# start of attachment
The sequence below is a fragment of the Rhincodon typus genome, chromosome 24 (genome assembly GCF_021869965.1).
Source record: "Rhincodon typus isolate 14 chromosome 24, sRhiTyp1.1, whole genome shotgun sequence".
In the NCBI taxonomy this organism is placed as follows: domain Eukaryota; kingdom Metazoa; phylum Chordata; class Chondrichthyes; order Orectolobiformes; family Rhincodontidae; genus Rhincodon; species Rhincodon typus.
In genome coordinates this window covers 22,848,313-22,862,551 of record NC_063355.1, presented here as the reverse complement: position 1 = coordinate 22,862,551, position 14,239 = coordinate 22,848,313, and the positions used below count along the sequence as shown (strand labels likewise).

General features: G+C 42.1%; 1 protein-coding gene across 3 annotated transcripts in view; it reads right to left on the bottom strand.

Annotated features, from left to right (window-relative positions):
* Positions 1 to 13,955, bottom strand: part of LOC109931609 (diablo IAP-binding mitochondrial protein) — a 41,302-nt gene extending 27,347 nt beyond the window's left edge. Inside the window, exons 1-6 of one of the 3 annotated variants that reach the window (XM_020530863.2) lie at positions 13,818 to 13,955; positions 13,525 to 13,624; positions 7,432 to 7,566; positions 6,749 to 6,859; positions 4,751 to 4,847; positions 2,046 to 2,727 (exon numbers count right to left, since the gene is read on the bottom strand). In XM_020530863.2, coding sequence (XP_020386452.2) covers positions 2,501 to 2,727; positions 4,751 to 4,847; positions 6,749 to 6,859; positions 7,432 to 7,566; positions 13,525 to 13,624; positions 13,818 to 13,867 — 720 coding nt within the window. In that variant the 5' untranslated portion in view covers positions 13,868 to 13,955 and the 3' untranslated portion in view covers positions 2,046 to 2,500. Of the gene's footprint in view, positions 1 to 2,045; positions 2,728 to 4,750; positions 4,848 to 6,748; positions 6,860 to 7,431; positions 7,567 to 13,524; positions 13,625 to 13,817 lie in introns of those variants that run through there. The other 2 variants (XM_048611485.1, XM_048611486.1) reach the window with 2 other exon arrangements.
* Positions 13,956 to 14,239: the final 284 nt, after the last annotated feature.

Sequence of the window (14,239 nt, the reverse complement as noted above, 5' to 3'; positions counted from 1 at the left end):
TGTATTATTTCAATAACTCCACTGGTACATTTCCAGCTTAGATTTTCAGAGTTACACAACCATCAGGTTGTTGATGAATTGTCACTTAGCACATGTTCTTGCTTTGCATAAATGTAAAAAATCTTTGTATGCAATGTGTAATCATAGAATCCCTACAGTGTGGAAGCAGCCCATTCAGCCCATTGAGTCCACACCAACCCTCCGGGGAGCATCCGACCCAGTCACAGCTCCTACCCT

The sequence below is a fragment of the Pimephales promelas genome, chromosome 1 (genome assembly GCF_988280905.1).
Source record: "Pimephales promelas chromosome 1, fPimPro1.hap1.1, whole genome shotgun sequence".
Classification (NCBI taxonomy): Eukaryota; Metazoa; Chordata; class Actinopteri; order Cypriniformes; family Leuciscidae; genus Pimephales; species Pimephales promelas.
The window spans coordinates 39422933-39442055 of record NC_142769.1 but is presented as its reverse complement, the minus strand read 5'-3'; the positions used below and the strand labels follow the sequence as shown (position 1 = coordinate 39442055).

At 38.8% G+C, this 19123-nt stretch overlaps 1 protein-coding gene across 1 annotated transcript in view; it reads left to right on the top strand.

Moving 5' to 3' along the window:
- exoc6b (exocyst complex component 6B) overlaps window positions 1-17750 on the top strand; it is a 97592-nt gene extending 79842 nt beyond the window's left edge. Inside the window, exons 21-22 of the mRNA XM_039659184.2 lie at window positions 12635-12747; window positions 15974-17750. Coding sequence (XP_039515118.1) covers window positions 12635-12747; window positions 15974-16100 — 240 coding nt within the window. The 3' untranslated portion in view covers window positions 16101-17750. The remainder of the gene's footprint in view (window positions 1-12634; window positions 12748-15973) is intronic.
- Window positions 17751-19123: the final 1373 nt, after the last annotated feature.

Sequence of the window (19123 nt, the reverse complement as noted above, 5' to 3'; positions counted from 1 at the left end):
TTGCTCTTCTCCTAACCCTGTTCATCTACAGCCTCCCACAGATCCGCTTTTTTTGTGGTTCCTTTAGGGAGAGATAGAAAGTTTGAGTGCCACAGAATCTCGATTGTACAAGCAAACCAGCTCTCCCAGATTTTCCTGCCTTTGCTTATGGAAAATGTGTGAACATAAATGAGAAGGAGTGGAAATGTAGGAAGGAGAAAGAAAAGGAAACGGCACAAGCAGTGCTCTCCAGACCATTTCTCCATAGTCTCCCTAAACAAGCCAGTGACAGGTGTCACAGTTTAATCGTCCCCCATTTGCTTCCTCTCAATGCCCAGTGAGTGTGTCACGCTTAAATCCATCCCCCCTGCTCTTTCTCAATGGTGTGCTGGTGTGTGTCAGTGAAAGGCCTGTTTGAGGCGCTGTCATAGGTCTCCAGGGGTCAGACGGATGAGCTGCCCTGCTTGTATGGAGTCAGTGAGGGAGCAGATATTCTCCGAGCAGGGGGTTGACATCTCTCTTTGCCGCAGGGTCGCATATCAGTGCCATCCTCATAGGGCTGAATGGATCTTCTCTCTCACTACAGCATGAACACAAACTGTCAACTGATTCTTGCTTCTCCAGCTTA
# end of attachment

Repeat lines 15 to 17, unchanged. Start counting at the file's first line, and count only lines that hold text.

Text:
At 38.8% G+C, this 19123-nt stretch overlaps 1 protein-coding gene across 1 annotated transcript in view; it reads left to right on the top strand.

Moving 5' to 3' along the window:
- exoc6b (exocyst complex component 6B) overlaps window positions 1-17750 on the top strand; it is a 97592-nt gene extending 79842 nt beyond the window's left edge. Inside the window, exons 21-22 of the mRNA XM_039659184.2 lie at window positions 12635-12747; window positions 15974-17750. Coding sequence (XP_039515118.1) covers window positions 12635-12747; window positions 15974-16100 — 240 coding nt within the window. The 3' untranslated portion in view covers window positions 16101-17750. The remainder of the gene's footprint in view (window positions 1-12634; window positions 12748-15973) is intronic.